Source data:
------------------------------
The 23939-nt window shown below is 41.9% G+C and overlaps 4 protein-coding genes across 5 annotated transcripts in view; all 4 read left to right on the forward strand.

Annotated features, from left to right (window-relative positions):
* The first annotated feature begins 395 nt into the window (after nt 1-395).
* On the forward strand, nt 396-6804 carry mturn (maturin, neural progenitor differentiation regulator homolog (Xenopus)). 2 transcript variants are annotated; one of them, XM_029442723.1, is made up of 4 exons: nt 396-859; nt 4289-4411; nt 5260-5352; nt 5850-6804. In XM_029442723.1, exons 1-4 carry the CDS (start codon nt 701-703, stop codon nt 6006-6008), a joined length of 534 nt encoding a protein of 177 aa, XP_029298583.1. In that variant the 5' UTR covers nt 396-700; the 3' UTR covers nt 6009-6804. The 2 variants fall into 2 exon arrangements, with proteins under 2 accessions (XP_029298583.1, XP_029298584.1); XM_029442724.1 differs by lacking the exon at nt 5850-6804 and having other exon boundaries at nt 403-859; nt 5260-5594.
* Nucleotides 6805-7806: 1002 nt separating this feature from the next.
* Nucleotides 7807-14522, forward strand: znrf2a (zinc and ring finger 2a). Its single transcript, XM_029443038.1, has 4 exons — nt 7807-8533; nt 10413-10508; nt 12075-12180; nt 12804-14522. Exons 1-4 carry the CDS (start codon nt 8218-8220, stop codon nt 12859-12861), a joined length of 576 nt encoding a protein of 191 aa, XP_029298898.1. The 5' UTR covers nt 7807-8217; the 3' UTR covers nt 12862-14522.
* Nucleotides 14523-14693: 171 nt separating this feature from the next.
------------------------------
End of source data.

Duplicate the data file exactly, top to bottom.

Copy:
The 23939-nt window shown below is 41.9% G+C and overlaps 4 protein-coding genes across 5 annotated transcripts in view; all 4 read left to right on the forward strand.

Annotated features, from left to right (window-relative positions):
* The first annotated feature begins 395 nt into the window (after nt 1-395).
* On the forward strand, nt 396-6804 carry mturn (maturin, neural progenitor differentiation regulator homolog (Xenopus)). 2 transcript variants are annotated; one of them, XM_029442723.1, is made up of 4 exons: nt 396-859; nt 4289-4411; nt 5260-5352; nt 5850-6804. In XM_029442723.1, exons 1-4 carry the CDS (start codon nt 701-703, stop codon nt 6006-6008), a joined length of 534 nt encoding a protein of 177 aa, XP_029298583.1. In that variant the 5' UTR covers nt 396-700; the 3' UTR covers nt 6009-6804. The 2 variants fall into 2 exon arrangements, with proteins under 2 accessions (XP_029298583.1, XP_029298584.1); XM_029442724.1 differs by lacking the exon at nt 5850-6804 and having other exon boundaries at nt 403-859; nt 5260-5594.
* Nucleotides 6805-7806: 1002 nt separating this feature from the next.
* Nucleotides 7807-14522, forward strand: znrf2a (zinc and ring finger 2a). Its single transcript, XM_029443038.1, has 4 exons — nt 7807-8533; nt 10413-10508; nt 12075-12180; nt 12804-14522. Exons 1-4 carry the CDS (start codon nt 8218-8220, stop codon nt 12859-12861), a joined length of 576 nt encoding a protein of 191 aa, XP_029298898.1. The 5' UTR covers nt 7807-8217; the 3' UTR covers nt 12862-14522.
* Nucleotides 14523-14693: 171 nt separating this feature from the next.